Mice with similar specifications may vary wildly in price, due to features that can increase or decrease the price depending on how essential they are to the user. Additional side buttons (three is usually the maximum for game-oriented models), adjustable weights, repositionable parts (such as thumb rests and palm supports), and intricate tactile feedback mechanisms (such as adjustable resistance levels) all affect the final cost of the product.
Mice also come with different technologies to further distinguish their capabilities: laser mice boast highly precise sensors that allow 4,000 DPI but suffer from jitters unless kept perfectly still; optical mice work fine even on rough surfaces but max out at 3,500 DPI; trackball mice offer superior comfort over long periods but require cleaning fairly often; while ball mice are the cheap but less capable alternative.
Keyboards and Mice combos
Keyboard and mouse combos offer a solid combination of performance, reliability, and customizability. A good one will make your life easier by combining two different input devices into one. However, this convenience does not come cheap; some high-end models cost over $100!
Meanwhile, new PC game genres are redefining our idea of what makes good gaming peripheral; the Steam controller was designed primarily for strategy titles, while virtual reality demands peripherals that provide simulated walking within an expansive environment. Newer devices are even catering to local multiplayer gamers by offering multiple configurations in one package, whether it’s with modular components or detachable controllers.
Gaming headsets are usually quite affordable but can deliver stellar sound quality. It all depends on the type of gaming you prefer; if you’re more into first-person shooters (FPS) then surround sound is probably what you’re after…A decent headset will provide up to 7.1 virtual surround sound that won’t leave you wanting more!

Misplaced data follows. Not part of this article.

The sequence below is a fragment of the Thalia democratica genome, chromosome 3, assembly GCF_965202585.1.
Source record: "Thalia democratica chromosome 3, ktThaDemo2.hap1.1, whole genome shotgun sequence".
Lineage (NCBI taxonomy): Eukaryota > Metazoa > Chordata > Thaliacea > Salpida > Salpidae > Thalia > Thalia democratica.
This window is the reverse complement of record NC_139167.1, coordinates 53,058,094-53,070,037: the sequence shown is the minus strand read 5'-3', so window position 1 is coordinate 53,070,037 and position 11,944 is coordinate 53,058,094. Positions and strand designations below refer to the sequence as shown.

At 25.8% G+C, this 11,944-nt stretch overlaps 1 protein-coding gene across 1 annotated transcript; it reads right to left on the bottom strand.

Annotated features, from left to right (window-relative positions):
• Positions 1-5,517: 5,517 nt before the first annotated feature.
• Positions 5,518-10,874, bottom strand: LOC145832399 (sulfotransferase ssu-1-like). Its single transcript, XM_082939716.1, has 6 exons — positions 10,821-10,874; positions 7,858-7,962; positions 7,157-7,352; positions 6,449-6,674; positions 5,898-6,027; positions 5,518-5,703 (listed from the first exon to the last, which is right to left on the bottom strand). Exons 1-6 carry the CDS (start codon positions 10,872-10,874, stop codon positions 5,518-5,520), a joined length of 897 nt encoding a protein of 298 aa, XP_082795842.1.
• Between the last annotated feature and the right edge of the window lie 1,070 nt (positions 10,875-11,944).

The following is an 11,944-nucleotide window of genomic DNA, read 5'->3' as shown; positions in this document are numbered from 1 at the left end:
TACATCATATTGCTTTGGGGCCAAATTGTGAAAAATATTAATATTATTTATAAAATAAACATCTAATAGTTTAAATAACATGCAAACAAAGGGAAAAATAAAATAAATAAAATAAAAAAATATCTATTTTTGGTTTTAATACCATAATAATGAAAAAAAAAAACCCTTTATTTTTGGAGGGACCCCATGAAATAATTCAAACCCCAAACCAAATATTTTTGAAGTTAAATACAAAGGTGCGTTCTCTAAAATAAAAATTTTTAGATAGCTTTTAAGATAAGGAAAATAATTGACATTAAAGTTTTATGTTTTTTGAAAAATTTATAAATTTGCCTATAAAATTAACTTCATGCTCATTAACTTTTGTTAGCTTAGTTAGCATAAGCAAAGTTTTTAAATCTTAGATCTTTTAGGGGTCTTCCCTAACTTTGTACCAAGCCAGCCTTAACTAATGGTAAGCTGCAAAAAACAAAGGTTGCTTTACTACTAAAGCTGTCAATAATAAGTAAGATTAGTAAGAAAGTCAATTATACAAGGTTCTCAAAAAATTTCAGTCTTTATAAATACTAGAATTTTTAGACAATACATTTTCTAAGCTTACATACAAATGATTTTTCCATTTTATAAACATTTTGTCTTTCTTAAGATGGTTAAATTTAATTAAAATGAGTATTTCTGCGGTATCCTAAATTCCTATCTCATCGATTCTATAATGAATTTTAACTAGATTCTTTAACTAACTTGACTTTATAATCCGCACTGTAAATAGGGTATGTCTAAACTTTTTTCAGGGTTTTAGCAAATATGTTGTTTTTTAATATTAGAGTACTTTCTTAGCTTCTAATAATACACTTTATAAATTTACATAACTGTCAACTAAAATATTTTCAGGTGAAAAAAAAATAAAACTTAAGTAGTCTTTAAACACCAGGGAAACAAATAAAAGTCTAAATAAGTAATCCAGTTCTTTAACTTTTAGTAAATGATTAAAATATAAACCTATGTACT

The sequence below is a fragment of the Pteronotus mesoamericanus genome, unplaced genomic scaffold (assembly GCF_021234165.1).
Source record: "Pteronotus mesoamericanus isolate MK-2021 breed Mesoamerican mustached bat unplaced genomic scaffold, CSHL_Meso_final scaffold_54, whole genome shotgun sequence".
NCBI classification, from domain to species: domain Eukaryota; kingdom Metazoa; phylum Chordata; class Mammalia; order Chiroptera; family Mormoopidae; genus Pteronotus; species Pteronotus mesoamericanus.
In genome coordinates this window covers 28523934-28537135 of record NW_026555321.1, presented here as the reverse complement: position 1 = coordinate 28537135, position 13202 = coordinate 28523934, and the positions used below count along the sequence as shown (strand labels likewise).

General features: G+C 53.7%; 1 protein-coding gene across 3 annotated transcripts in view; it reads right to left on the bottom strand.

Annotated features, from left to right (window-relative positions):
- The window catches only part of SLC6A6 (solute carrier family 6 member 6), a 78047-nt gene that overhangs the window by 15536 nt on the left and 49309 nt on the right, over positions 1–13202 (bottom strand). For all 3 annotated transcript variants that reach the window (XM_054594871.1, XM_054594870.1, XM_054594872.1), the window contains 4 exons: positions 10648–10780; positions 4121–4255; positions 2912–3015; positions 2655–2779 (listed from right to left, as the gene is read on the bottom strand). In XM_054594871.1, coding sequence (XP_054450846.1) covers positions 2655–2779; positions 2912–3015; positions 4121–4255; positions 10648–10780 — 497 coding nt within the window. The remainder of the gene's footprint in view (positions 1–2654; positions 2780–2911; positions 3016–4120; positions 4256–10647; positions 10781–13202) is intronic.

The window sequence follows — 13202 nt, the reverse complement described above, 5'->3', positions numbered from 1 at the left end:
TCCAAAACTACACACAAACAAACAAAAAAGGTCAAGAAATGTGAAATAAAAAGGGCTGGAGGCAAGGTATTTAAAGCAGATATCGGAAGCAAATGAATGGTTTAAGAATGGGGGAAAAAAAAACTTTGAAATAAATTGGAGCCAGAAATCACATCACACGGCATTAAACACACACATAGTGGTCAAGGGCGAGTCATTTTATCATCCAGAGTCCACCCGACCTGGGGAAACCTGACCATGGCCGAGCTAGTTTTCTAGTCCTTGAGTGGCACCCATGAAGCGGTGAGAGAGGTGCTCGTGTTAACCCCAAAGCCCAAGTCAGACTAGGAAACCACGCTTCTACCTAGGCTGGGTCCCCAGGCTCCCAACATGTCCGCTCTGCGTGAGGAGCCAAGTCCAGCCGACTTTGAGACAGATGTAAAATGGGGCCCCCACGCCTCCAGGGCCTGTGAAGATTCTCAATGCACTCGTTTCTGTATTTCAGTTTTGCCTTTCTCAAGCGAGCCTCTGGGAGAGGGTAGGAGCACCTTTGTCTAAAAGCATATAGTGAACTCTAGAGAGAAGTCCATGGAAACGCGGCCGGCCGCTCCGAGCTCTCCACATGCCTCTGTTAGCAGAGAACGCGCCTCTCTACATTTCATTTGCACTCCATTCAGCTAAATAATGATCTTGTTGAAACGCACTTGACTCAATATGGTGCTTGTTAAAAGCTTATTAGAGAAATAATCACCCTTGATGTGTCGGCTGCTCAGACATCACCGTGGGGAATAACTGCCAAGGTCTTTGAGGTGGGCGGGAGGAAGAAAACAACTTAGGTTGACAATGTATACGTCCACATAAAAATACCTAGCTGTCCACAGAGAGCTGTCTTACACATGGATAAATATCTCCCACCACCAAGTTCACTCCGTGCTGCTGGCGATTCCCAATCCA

If headphones are more your style, there are hundreds of styles available capable of delivering amazing acoustics at every price point imaginable. However, the sound quality you get from a high-end pair of headphones might not be that much better than next door’s cheapie headset; it all depends on what kind of games you like to play.
If one thing holds for any genre of game, it is that accurate positioning and clear feedback are vital to do well. Surround sound systems help immerse players completely into the experience and give them a competitive edge.
There are two kinds of surround sound: virtual and physical. Physical surround sound simulates an array of speakers around the listener whereas virtual surround does this with just two or more speakers (usually earbuds). The former provides a better sense of immersion but isn’t always available on mobile devices; the latter is more convenient but doesn’t provide the same level of positional awareness.
Virtual surround sound simulates speaker placement by employing clever algorithms. Many products utilize a ‘virtual surround’ mode which attempts to achieve an effect similar to physical surround sound using only two speakers in the headset. The signal that would normally go through one channel is split into several different signals, each assigned to a certain speaker in your virtual setup, the software then adjusts the timing and intensity of each signal accordingly so that when you are wearing headphones it sounds like the sound is coming from multiple sources around you instead of just one – this provides the perception of directionality.
If you are looking for a gaming setup, our setup technicians are more than happy to give you a hand!